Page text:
“The number could go up again,” Miller said. “I don’t think you can interpret that there’s some great trend of improvement going on. The important thing is not the exact number that’s at risk, but the fact that you have a lot of hospitals that are losing money and don’t have the assets to cover them.”

Miller said the numbers in the report, which is updated with new data quarterly, can vary dramatically from year to year. During the pandemic, hospitals received temporary federal grants to offset losses. Others might have taken out loans, he said. Some might have been forced to eliminate an essential service.

While that might stabilize the hospital’s financial status, it’s a loss for the community. 

Greenwood Leflore Hospital, for example, recently shuttered its labor and delivery unit, primary care clinic and reduced other services. Delta Health-The Medical Center in Greenville also closed its neonatal intensive care unit and cardiac rehabilitation department last year.

And while it appears slightly fewer hospitals are at risk of closing, they’re still not profitable. The number going down doesn’t mean fewer hospitals are having problems — it means they might be able to stay open longer than the previous estimate suggested, Miller said. 

“They might have net assets available, and that will keep them afloat for a while,” he said. “In other words, they can lose money because there’s money in the bank. But sooner or later, when the losses continue and the money in the bank runs out, they’re technically bankrupt.”

Studies have shown that Medicaid expansion would allow millions to flow to struggling hospitals and create thousands of jobs, but Miller said while it might provide some relief, it’s not the only solution. Miller, whose organization advocates for payment reform, said the medical payment system is flawed and hospitals are underpaid by commercial insurers.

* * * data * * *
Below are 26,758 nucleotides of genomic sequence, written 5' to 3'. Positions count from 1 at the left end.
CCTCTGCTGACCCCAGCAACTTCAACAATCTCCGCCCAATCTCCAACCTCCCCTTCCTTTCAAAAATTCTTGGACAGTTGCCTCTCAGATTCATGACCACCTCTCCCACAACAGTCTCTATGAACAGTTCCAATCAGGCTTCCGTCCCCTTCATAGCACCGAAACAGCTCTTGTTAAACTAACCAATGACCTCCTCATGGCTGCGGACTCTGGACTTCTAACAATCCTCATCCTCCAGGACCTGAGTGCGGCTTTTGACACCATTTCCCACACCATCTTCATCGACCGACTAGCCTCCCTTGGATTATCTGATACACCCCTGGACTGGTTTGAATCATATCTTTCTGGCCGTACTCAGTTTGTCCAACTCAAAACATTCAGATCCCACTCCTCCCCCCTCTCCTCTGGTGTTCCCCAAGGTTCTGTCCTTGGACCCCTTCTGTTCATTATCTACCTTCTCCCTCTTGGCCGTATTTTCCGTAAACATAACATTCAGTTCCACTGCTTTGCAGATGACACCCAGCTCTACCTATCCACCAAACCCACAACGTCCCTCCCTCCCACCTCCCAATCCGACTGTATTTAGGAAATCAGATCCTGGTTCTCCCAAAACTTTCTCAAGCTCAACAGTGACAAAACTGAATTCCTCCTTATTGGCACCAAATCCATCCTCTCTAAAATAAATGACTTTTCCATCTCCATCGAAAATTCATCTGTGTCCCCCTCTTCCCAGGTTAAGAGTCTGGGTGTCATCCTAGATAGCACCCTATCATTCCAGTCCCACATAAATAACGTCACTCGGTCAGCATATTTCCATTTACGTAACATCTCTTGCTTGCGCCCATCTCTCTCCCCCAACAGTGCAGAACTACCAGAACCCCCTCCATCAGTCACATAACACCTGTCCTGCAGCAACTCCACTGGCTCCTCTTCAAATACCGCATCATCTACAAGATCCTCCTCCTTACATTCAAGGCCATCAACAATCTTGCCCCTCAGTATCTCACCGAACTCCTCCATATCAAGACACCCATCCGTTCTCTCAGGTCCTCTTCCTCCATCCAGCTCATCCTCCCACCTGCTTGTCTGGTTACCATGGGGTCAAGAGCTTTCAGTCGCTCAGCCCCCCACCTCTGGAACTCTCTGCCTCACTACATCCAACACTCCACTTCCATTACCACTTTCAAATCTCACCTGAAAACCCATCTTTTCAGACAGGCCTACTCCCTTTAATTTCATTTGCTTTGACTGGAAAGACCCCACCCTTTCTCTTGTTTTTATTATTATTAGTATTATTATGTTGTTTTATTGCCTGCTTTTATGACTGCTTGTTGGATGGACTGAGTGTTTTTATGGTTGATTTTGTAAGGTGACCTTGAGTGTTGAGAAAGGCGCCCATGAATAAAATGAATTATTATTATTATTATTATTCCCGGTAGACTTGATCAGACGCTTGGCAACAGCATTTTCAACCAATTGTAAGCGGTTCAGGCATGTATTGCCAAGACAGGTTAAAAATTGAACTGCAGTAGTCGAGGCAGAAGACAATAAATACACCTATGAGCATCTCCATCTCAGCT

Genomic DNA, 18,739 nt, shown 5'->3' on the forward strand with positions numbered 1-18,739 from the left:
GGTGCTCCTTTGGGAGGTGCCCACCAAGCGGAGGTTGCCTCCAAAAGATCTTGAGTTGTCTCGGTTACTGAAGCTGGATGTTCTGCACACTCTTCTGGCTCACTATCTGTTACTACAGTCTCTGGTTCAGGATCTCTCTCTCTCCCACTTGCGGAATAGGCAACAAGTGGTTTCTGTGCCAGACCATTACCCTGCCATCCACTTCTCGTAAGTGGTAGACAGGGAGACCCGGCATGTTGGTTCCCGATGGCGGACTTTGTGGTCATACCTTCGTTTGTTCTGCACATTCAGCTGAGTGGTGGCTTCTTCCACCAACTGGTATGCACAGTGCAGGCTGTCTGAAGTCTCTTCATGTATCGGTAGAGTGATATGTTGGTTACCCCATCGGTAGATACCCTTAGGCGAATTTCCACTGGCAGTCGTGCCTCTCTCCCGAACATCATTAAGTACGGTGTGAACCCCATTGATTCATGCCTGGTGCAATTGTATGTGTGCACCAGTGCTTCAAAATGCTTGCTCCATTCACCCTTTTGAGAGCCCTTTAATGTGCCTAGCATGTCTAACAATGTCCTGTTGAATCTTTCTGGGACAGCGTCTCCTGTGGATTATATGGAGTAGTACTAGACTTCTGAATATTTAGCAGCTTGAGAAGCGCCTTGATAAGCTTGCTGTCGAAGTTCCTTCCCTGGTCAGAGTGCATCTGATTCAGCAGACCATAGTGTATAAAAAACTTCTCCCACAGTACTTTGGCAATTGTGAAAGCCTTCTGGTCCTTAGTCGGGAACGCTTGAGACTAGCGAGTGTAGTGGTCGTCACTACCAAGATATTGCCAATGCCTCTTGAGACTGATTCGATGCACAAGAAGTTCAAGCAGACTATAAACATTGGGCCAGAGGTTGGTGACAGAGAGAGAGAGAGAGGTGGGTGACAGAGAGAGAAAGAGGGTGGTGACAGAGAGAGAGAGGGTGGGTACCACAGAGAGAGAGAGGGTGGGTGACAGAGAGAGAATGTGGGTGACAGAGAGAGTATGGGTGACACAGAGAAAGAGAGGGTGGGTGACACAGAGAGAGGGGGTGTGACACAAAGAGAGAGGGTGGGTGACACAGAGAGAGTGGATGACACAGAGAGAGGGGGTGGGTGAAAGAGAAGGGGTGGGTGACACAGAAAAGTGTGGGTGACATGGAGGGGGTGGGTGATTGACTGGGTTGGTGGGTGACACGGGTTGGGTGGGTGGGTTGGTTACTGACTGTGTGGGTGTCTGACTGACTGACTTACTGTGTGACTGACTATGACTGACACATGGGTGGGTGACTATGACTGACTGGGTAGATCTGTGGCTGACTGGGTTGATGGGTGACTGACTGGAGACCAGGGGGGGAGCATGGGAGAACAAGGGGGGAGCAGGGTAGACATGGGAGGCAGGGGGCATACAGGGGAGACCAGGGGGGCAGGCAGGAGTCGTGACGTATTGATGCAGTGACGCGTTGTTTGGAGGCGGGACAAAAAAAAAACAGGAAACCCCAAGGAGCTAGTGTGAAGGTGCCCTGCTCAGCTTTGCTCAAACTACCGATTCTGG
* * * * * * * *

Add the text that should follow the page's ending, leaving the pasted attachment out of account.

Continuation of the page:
Despite the lower number of hospitals at risk of closure in Mississippi, the report should still incite concern, he said. Its purpose is to draw attention to the problem before it gets worse. 

“Once a hospital closes it is very difficult, if not impossible, to reopen it,” he said. “And you don’t suddenly wait until the hospital is going to close and say, ‘Let’s find a solution.’”

“Mississippi needs to be doing things now to try to help make sure that these hospitals don’t close.”

Correction 2/9/2023: An earlier version of this story said the Mississippi Rural Hospital Association did not respond to a request for comment. The correct name of the organization is the Mississippi Rural Health Association.

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Devna Bose, a Neshoba County native, covers community health. She is a 2019 graduate of the University of Mississippi, where she studied print journalism and was a member of the Sally McDonnell Barksdale Honors College. Before joining Mississippi Today, Devna reported on education at Chalkbeat Newark and at the Post and Courier’s Education Lab, and on race and social justice at the Charlotte Observer. Her work has appeared in the Hechinger Report, the Star-Ledger and the Associated Press, and she has appeared on WNYC to discuss her reporting. Devna has been awarded for her coverage of K-12 education in the Carolinas.